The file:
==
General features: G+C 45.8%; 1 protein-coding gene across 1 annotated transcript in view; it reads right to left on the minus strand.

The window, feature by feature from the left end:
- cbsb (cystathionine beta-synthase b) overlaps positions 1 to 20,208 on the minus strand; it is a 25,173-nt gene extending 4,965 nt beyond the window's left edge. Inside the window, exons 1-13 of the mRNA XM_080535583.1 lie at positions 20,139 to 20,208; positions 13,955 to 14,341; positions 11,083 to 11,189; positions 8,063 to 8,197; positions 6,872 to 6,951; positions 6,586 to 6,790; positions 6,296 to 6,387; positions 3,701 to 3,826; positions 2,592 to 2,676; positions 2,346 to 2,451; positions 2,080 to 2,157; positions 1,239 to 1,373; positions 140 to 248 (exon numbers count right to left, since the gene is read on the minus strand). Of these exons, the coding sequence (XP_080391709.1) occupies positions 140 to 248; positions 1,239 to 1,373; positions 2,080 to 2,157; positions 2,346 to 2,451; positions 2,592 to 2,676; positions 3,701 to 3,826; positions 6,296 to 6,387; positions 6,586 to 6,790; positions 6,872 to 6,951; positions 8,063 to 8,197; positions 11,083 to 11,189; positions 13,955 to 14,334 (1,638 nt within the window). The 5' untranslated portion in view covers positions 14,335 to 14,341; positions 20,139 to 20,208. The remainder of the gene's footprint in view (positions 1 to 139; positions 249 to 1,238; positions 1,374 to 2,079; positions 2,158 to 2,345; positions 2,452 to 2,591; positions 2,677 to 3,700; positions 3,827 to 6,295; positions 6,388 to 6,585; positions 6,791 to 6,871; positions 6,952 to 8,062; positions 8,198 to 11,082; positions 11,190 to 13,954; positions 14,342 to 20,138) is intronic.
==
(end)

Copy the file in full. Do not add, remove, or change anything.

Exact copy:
General features: G+C 45.8%; 1 protein-coding gene across 1 annotated transcript in view; it reads right to left on the minus strand.

The window, feature by feature from the left end:
- cbsb (cystathionine beta-synthase b) overlaps positions 1 to 20,208 on the minus strand; it is a 25,173-nt gene extending 4,965 nt beyond the window's left edge. Inside the window, exons 1-13 of the mRNA XM_080535583.1 lie at positions 20,139 to 20,208; positions 13,955 to 14,341; positions 11,083 to 11,189; positions 8,063 to 8,197; positions 6,872 to 6,951; positions 6,586 to 6,790; positions 6,296 to 6,387; positions 3,701 to 3,826; positions 2,592 to 2,676; positions 2,346 to 2,451; positions 2,080 to 2,157; positions 1,239 to 1,373; positions 140 to 248 (exon numbers count right to left, since the gene is read on the minus strand). Of these exons, the coding sequence (XP_080391709.1) occupies positions 140 to 248; positions 1,239 to 1,373; positions 2,080 to 2,157; positions 2,346 to 2,451; positions 2,592 to 2,676; positions 3,701 to 3,826; positions 6,296 to 6,387; positions 6,586 to 6,790; positions 6,872 to 6,951; positions 8,063 to 8,197; positions 11,083 to 11,189; positions 13,955 to 14,334 (1,638 nt within the window). The 5' untranslated portion in view covers positions 14,335 to 14,341; positions 20,139 to 20,208. The remainder of the gene's footprint in view (positions 1 to 139; positions 249 to 1,238; positions 1,374 to 2,079; positions 2,158 to 2,345; positions 2,452 to 2,591; positions 2,677 to 3,700; positions 3,827 to 6,295; positions 6,388 to 6,585; positions 6,791 to 6,871; positions 6,952 to 8,062; positions 8,198 to 11,082; positions 11,190 to 13,954; positions 14,342 to 20,138) is intronic.